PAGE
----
“A More Perfect Union” features eighty original docu­ments, prints, paintings and artifacts from the society’s unparalleled constitutional collection, including the first draft of the Constitution penned by James Madison; the only known copy ot the first printed draft; the first printing of the document for the public; colonial charters; broadsides and newspapers; political cartoons and memorabilia tracing the story of the Consti­tution and its evolution.

The exhibit is divided into three parts, each exploring how Americans dealt with the Constitution. It will illustrate varying popular perceptions of constitutional issues during two centuries; major civic constitutional celebrations in the American experience; and how the organizing principles of the Constitution have be­come a model for hundreds, if not thousands, of other consti­tutions in private and national affairs. The public will also be invited to contribute “constitu­tions” from their own organi­zations and associations for display in a rotating exhibit.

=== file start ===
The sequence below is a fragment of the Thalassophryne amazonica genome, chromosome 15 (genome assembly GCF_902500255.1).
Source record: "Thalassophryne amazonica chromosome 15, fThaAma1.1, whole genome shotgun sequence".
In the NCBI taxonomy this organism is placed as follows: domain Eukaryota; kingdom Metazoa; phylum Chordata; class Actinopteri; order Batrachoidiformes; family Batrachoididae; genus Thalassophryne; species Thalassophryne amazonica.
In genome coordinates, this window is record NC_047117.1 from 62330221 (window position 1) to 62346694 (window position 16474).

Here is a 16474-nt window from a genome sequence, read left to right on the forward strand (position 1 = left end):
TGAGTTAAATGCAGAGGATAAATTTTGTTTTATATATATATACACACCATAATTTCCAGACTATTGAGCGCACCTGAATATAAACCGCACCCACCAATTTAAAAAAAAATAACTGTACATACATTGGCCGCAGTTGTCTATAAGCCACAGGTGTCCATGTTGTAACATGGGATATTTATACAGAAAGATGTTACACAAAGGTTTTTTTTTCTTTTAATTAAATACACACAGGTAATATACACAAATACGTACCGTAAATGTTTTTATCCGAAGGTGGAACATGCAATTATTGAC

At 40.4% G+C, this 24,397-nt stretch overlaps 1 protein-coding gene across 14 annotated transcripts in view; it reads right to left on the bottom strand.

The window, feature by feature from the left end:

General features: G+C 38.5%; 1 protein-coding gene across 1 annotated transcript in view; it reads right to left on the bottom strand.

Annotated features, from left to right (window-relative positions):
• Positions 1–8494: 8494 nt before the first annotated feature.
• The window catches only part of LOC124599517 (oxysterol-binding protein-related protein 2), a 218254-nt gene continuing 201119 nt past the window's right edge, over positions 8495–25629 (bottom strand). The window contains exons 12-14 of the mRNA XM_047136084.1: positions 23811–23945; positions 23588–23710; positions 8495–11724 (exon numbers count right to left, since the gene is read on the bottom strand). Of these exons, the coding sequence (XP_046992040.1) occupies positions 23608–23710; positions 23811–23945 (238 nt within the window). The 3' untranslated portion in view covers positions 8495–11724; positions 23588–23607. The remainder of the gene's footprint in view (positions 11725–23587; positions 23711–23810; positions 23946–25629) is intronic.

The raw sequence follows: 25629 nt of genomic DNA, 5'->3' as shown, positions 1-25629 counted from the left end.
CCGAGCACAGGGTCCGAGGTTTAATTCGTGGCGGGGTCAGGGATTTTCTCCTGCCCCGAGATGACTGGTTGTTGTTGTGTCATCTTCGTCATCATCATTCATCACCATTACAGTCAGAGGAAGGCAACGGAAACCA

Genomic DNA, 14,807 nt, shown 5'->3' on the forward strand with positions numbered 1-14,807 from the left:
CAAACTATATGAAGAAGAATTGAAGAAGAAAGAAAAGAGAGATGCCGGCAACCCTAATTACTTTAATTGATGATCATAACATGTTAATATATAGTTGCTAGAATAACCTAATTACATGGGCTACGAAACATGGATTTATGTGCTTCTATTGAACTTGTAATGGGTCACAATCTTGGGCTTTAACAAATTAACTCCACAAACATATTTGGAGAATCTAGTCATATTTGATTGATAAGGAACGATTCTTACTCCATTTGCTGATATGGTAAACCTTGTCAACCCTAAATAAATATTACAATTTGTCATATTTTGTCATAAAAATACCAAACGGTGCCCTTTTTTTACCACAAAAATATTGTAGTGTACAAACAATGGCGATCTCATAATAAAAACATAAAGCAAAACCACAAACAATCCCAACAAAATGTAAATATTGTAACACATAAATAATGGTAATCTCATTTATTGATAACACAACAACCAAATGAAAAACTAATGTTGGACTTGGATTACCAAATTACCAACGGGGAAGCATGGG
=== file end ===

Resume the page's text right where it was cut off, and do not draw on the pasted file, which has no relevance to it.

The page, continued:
In conjunction with its bicentennial of the U.S. Con­stitution observances, the Historical Society of Pennsyl­vania, in conjunction with American Telephone and Tele­graph, is sponsoring a nation­wide, twenty-four hour toll-free series of recorded telephone messages on constitutional history. “History Hotline” includes information on upcoming bicentennial events throughout the country. In operation through Novem­ber, the series of messages changes weekly. The toll-free telephone number for “History Hotline” is: 1 (800)-3-B-PROUD.